The Donington dream, however, suffered financial problems from the start, and despite several assurances, they missed every deadline and extension put in place by Ecclestone to show they could upgrade an otherwise poor circuit.
Silverstone committed to being on standby should the Donington venture collapse, and so it eventually did. Reprieved, the BDRC finally look to have gone some way to meeting EcclestoneÃ¢â‚¬â„¢s demands.
The infield between Club and Brooklands are entirely new, extending the length of the circuit by around 800 metres, with lap times expected to be four seconds slower than last year, but the changes should allow for more overtaking, and a better spectacle for the fans, while improving driver safety, but retaining its faster runs that drivers have come to love.
No fewer than nine corners have larger asphalt run-off areas, six corners have raised kerbs, and five have artificial grass behind the kerbs on exit. The circuit has also been opened up to allow fans to see more of the action from the grandstands as the cars reach the Ã¢â‚¬Å“stadium complexÃ¢â‚¬Â.
Friday morning will be the first time the vast majority of drivers have experienced the new layout, and while many are very familiar with the tradition of Silverstone, the new layout might just catch a few out along the way as the circuit requires higher levels of downforce for the infield.
In the drivers press conference earlier this week Mark Webber and Fernando Alonso said they do not believe the New Grand Prix or Ã¢â‚¬Å“ArenaÃ¢â‚¬Â circuit will necessarily make overtaking any easier than the previous design, while Jenson Button and Lewis Hamilton believe the flow has gone.
The new additions on track are not the only upgrades. The BDRC have invested millions upgrading the pit laneÃ¢â‚¬â€part of the deal to keep the raceÃ¢â‚¬â€something a track with the history of Silverstone deserves.
It was a travesty that Ecclestone finally gave up on one of the bedrocks of F1 and British motorsport, but in hindsight, awarding the race to Donington despite the uncertainty of it going ahead made everyone get together and realise just what Silverstone means to motorsport, both nationally, and on a global scale.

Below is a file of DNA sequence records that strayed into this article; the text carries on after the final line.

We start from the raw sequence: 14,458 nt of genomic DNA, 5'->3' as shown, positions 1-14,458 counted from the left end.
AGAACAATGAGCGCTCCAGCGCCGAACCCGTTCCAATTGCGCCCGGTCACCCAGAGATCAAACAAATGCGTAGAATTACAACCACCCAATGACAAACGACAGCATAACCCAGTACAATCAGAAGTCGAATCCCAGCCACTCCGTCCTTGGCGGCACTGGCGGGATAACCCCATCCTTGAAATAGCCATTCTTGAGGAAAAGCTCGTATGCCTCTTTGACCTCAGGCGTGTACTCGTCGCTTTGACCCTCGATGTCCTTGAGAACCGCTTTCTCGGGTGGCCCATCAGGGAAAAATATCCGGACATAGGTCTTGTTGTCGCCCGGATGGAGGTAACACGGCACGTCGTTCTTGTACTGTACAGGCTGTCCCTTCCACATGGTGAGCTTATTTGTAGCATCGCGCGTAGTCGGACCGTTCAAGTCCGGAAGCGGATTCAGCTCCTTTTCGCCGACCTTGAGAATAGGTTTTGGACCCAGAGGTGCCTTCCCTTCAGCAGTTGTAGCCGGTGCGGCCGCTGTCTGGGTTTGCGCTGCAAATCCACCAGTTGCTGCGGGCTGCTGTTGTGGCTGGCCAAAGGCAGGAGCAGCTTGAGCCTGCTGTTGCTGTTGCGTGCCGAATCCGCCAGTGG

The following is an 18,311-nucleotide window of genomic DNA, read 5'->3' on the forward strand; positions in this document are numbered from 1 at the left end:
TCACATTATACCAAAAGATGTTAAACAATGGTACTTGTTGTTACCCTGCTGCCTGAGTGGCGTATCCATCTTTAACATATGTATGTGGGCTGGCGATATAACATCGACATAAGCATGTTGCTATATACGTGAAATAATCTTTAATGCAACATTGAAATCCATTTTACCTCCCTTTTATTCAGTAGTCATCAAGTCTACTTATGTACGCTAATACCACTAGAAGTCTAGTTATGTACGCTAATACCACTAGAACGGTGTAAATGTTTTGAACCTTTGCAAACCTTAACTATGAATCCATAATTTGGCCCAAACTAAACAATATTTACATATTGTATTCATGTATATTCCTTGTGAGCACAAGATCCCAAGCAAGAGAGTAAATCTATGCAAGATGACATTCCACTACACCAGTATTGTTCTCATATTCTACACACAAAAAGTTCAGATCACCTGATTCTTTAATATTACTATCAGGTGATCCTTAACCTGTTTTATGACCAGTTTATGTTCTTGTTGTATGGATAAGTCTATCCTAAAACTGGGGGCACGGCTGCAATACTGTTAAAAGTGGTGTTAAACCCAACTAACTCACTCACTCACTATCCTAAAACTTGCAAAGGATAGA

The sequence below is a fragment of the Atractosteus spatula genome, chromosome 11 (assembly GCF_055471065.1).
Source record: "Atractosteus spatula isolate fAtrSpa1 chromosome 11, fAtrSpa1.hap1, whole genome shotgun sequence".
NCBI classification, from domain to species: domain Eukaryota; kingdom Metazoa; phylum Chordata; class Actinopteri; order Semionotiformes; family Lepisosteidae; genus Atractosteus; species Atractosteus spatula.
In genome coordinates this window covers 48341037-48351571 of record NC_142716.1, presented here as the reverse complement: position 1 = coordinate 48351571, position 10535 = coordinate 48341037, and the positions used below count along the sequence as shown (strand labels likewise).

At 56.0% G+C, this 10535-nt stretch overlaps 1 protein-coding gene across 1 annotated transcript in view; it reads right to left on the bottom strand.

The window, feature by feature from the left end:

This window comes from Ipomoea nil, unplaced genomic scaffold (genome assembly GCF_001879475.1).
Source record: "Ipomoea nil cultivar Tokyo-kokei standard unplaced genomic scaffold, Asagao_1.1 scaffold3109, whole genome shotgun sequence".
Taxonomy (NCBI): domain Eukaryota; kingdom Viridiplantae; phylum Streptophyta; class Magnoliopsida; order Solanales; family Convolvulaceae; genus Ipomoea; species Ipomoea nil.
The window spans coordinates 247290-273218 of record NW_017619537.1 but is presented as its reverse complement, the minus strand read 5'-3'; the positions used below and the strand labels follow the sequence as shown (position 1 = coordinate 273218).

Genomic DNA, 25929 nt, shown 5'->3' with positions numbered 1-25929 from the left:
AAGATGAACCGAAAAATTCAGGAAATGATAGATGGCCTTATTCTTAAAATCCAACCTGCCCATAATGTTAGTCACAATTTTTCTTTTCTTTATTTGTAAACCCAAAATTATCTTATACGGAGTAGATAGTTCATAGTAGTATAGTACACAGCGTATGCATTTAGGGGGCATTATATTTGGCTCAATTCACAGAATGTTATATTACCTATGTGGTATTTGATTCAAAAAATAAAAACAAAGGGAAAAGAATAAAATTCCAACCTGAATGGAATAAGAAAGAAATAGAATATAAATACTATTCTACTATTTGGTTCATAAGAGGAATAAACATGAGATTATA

The BDRC said money was available, but they needed a long-term deal similar to that given to Donington, rather than the usual five-year deal, to justify the huge private investment required.
When Donington fell apart in 2009, the BDRC pushed ahead with its modernisation plans on the basis that MotoGP would be its biggest race, before Ecclestone opted to return the home of F1 to the calendar with an incredible 17-year deal, despite his previous threats of abandoning a British Grand Prix altogether.
Whatever people say of Ecclestone, whatever resentment they might have for him, he knows how to get what he wants. Publically saying F1 does not need a British Grand Prix, despite the history and many of the current teams being based in the UK, was a masterstroke.
It touched a raw nerve with everyone across the sport; from team personnel, to fans, to SilverstoneÃ¢â‚¬â„¢s owners, and even those who come to Silverstone to enjoy the occasion, despite not having an interest in the sport itself, all made their voices heard.
When the threat of not having a British Grand Prix in 2010 became very real, everyone got together to make sure Silverstone got the deal it needed and the money to save the race, and here we are.
Car developments continue to come thick and fast as McLaren and Williams test their version of the blown diffuser during free practice, which could give them up to three tenths per lap.
Again, the race is expected to be a three-way shoot out between Ferrari, McLaren and Red Bull with car setups imperative to succeed through both the traditionally fast stretches and the new slower infield.
SundayÃ¢â‚¬â„¢s race is sure to be fantastic as we reach the half-way stage of the 2010 seasonÃ¢â‚¬â€this is the race everyone wants to win.
MORE: The latest football news
MORE: The latest tennis news
BIOGRAPHY: Ethan Hazard
BIOGRAPHY: Daniel Sturridge